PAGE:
Sunday, November 15, 2015

Exclusive: 13 NE counties use ripoff jail telco busted by hacker for illegally recorded atty-client calls

Here's Securus's game: It and other price-gouging phone companies collude with jail and prison authorities throughout the U.S. to overcharge inmates and their families for phone calls and "in-person" video conferencing even when visitors travel to the jail.
     Since mid-2014, three separate lawsuits have been filed against Securus, directly pertaining to its practice of requiring jails to eliminate in-person visits in favor of video visits. The video visits cost as much as $20 for a 20-minute video call -- and the jails typically receive a commission on each call.
     In a statement on Monday, Securus chief executive Richard Smith said the company has amended its contract language so that it will no longer obligate jails to remove “person-to-person contact” in favor of its video technology.
     Securus shares the revenue with generous kickbacks to keep greedy county sheriffs happy and under contract. The legalized swindle has gotten so bad that in October the Obama Administration convinced the FCC to cap the cost of phone calls between prisoners and their families, which can cost as much as $14 per minute.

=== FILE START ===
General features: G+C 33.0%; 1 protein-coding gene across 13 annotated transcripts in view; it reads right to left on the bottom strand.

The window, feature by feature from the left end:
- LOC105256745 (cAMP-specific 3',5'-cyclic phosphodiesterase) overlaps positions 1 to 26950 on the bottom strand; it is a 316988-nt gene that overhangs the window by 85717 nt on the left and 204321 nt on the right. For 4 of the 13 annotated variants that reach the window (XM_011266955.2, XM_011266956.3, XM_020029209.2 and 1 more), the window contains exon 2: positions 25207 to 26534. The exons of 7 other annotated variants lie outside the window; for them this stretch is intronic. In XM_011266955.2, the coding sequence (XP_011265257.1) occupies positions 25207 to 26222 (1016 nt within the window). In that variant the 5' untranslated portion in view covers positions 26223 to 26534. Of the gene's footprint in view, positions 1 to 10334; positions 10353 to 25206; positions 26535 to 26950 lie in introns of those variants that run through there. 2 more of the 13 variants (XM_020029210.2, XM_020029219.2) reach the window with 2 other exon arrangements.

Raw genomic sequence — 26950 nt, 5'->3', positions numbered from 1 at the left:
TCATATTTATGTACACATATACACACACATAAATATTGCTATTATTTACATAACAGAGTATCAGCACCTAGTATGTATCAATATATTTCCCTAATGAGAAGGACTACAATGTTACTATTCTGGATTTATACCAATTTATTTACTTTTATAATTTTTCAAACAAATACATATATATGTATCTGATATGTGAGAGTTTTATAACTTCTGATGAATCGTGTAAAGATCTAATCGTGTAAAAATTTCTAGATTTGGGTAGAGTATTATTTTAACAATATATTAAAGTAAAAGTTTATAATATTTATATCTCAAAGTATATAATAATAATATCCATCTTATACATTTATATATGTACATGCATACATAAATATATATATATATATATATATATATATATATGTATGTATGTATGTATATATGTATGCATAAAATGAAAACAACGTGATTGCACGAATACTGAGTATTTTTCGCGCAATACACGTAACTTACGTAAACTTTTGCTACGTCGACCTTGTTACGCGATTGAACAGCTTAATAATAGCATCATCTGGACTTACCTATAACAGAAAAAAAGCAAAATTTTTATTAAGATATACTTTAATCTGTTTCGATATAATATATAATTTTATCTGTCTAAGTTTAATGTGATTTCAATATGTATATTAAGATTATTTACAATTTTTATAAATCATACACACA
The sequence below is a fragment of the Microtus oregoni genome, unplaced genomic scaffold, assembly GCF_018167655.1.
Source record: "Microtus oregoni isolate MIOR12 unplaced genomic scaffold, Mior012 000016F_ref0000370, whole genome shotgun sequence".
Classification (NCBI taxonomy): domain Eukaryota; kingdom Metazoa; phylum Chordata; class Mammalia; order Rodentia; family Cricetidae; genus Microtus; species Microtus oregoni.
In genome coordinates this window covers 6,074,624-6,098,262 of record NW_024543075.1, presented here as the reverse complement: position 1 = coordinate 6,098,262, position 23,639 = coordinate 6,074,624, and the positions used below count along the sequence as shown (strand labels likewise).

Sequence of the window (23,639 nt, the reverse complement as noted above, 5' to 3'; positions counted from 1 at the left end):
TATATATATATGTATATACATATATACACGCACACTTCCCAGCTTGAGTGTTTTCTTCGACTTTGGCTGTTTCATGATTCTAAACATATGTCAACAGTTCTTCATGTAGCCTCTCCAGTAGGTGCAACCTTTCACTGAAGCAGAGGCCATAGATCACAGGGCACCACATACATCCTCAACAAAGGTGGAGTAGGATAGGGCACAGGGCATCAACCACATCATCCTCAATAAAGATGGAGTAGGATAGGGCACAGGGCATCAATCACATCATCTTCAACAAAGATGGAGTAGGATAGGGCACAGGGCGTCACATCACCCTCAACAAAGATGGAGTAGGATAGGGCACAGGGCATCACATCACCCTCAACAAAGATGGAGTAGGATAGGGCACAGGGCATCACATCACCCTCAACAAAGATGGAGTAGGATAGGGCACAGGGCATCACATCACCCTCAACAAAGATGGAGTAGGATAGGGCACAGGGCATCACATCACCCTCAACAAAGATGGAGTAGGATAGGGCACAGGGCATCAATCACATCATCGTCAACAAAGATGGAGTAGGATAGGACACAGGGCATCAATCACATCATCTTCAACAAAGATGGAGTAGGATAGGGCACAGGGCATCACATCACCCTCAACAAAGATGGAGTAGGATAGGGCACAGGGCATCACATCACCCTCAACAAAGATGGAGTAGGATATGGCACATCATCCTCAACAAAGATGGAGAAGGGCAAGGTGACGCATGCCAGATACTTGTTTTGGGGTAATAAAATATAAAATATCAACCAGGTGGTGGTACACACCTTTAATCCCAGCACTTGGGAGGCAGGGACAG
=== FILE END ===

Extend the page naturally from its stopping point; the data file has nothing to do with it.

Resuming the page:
But as one outrageous action by Securus was nullified by the government, another huge one has come to light. On November 11, an enormous cache of phone records was leaked by a hacker to The Intercept, revealing a major breach of security:
     The materials — leaked via SecureDrop by an anonymous hacker who believes that Securus is violating the constitutional rights of inmates — comprise over 70 million records of phone calls, placed by prisoners to at least 37 states, in addition to links to downloadable recordings of the calls. The calls span a nearly two-and-a-half year period, beginning in December 2011 and ending in the spring of 2014.